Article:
Organizer Janelle Losoff, Ruifeng Li, and Daniel Fridman. Photo: Tim Hanks.
While the prestigious National Open is usually dominated by experienced grandmasters, this year 14-year-old International Master Ruifeng Li took home the Edmondson Cup.
Li tied with Grandmaster Daniel Fridman for 1st place and won the championship trophy by tiebreaks. Along the way, Li defeated GM Ehsan Ghaemmaghami and drew against five-time U.S. Champion GM Gata Kamsky and GM Axel Bachmann (both of whom tied for 1st place at last year’s National Open).
Ruifeng Li vs. Five-time U.S. Champion Gata Kamsky. Photo: Tim Hanks.
Here is Li’s victory with the black pieces against GM Ghaemmaghami.
In addition to winning the entire tournament, Li won 1st place for Mixed Doubles team along with his six-year-old sister, Rachael, who tied for 7th in the under 1300 section.
Ruifeng Li and Rachel Li with their father, Photo Tim Hanks
When asked who was stronger at age six between him and his sister, Li answered, “Definitely, she is stronger than I was: I didn’t even learn to play chess until I was older.”
Rachel Li, Photo Tim Hanks
Li also won the Freddie Prize for the best game played by a player under 15 years old, showing that he isn’t just capable of winning, he’s capable of very skillful attacking games. Here is his attacking victory against International Master Keaton Kiewra.
Recently, Li has been improving very rapidly. Within the last few months, he has won the Philadelphia Open, passed a US Chess rating of 2600 and a FIDE rating of 2500 for the first time, and achieved his first GM Norm.
Li considers his best game ever to be his victory against GM Michael Roiz where he sacrifices not one, but two rooks and bravely brings his king out to the center of the board.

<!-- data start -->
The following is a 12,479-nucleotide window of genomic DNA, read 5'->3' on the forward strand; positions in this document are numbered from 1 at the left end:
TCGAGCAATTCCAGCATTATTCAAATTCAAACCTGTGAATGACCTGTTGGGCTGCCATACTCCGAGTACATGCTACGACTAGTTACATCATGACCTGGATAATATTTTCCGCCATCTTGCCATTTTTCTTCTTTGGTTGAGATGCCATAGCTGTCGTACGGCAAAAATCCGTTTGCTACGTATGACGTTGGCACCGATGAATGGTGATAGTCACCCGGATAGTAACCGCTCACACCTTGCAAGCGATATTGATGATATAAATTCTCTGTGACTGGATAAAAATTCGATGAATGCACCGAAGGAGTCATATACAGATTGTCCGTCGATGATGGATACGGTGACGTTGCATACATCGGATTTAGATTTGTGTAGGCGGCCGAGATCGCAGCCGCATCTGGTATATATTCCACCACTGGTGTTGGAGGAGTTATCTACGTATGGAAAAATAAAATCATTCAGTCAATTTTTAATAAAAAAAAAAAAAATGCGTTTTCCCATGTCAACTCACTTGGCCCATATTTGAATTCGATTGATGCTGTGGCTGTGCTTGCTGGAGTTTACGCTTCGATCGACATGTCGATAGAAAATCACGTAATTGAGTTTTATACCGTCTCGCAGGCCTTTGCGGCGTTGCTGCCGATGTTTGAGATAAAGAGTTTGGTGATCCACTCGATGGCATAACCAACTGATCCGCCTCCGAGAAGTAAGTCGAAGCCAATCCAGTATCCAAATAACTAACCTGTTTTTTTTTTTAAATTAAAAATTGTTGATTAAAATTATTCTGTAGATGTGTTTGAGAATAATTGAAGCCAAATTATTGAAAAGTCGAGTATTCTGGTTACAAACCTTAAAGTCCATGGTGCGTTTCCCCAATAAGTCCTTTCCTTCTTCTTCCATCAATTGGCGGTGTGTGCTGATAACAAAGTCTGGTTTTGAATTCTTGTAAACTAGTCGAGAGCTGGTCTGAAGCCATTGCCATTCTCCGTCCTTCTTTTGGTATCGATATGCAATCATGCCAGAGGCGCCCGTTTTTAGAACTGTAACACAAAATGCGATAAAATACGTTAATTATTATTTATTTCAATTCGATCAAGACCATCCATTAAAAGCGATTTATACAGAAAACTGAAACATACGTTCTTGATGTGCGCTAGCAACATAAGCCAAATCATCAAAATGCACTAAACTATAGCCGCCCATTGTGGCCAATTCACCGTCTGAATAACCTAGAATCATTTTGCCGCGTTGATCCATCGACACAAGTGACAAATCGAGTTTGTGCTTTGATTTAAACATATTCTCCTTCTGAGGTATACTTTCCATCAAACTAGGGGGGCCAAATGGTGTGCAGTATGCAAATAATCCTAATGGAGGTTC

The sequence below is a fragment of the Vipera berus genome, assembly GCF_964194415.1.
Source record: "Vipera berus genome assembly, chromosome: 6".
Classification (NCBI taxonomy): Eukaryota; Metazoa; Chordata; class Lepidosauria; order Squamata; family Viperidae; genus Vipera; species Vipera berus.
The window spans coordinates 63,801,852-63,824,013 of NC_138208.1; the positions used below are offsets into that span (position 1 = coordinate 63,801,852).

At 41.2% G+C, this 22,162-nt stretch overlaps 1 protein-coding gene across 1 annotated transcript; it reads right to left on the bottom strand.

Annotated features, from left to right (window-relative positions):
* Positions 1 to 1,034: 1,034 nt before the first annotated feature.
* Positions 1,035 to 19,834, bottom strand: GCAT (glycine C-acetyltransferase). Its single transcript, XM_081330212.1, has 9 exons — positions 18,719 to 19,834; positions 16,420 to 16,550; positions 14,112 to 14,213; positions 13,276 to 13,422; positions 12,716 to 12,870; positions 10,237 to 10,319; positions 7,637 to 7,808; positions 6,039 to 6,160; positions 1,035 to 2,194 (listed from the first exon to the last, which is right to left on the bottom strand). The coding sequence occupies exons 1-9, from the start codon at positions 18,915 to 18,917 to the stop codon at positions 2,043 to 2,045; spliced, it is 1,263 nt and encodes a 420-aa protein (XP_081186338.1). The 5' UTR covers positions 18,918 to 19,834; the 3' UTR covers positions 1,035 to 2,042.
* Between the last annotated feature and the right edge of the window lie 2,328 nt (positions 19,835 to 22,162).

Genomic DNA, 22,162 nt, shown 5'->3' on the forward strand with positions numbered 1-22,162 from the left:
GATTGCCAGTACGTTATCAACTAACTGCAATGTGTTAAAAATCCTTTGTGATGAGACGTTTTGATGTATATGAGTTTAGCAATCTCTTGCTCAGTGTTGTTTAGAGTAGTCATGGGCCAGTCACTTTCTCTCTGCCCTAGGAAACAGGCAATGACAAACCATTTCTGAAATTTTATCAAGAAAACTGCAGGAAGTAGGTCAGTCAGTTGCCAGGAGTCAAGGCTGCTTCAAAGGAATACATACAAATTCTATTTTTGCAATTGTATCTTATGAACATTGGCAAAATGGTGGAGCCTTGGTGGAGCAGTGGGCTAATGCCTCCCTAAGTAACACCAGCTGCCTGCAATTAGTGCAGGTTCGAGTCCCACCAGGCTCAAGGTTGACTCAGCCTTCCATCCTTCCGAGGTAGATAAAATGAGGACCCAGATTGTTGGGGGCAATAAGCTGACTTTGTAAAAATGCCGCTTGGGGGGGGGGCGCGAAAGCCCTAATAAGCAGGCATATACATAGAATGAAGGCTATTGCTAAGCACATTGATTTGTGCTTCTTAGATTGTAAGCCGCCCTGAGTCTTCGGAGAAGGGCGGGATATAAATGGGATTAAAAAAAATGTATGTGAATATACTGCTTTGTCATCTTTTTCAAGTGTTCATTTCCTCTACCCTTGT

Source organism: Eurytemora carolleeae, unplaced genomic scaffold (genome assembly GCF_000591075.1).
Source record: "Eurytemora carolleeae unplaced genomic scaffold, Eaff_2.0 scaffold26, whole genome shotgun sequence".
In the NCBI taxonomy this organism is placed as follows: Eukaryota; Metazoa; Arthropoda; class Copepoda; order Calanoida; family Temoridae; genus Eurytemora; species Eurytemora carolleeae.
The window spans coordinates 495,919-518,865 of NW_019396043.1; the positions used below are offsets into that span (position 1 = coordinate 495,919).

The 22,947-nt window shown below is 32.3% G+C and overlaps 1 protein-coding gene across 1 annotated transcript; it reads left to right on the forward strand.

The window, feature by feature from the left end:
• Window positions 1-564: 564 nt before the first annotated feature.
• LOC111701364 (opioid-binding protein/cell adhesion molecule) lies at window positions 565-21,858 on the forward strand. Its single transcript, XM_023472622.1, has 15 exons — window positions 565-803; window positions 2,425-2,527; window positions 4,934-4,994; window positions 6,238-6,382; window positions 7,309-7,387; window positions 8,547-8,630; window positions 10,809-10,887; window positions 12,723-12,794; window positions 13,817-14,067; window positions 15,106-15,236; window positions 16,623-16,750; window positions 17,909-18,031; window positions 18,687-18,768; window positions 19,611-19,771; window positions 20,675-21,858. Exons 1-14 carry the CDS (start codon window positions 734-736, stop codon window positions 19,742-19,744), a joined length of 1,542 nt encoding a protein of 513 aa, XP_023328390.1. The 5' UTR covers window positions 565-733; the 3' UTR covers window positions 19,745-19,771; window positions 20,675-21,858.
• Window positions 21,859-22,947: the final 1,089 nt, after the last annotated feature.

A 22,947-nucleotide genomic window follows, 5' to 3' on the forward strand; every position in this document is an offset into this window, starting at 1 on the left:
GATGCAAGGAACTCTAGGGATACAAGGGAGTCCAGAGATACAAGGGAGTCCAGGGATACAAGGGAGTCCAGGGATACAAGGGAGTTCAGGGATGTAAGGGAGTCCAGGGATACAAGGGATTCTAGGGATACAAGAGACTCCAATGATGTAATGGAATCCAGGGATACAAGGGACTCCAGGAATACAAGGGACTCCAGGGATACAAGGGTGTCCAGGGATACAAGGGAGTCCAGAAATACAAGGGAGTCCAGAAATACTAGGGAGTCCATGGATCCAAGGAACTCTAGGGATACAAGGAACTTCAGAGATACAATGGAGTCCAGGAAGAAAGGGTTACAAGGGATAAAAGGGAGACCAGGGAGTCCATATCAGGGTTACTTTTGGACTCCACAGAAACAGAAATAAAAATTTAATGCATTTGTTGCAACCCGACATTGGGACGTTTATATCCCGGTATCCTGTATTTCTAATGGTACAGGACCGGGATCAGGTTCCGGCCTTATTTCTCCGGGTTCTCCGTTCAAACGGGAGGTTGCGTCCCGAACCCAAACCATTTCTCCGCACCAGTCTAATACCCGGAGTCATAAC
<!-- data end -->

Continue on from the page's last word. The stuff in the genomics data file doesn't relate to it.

Li will soon be competing in the US Junior Closed Championships, which begin on July 7th. He will be the 3rd seed and one of the youngest competitors.
GM Daniel Fridman. Photo: Tim Hanks.
Co-National Open Champion Daniel Fridman won both of his last two games against grandmasters to tie with Li with 5 points. Here is his last round key victory against GM Vasif Durarbayli.
Another memorable feat was achieved in the open section—U.S. Chess gained a new National Master. Ten-year-old Arthur Guo achieved his highest rating ever, 2216, after turning in a nearly 2400 performance. Along the way, he defeated Fide Master Matthew Beelby and drew against both Grandmaster James Tarjan and International Master John Bryant.
Upper Right: Arthur Guo. Photo: Tim Hanks.
Great performances extend beyond the open section. Here are the winners of the competitive under sections.
FM Alex Bian (5.5 points)
Dylan Quercia (5.5 points)
Jesus Alvarado (5.5 points)
Dennis Moore (5.5 points)
Fred Williams (5.5 points)
Dakim Vanterpool (5.5 points)
Isaac Balter (5.5 points)
Jonathan Liu (5.5 points)
Edwin Llamo (5.5 points)
Paulexander Elauria (6 points)
Here is Dylan Quercia’s exciting last round victory, which clinched clear first in the under 2100 section.
Game 10 Championship
In addition to the National Open, the Las Vegas Chess Festival has numerous unique events, including the U.S. Game 10 Championship.
The U.S. Game 10 Championship was won by Grandmaster Tigran Petrosian, who recently won the chess.com Grandmaster Blitz Battle Championship Qualifier, earning the right to play an online blitz match against Magnus Carlsen.
Although he lost the match to Carlsen, he dominated the field at the Game 10 Championship, going undefeated with 8 points out of 9—a full point ahead of all the other competitors.
Here is Petrosian’s last round victory in the main tournament against FM Pedram Atoufi.
Photo: Tim Hanks.
For full standings and more information on the Las Vegas Chess Festival, visit the Official Website.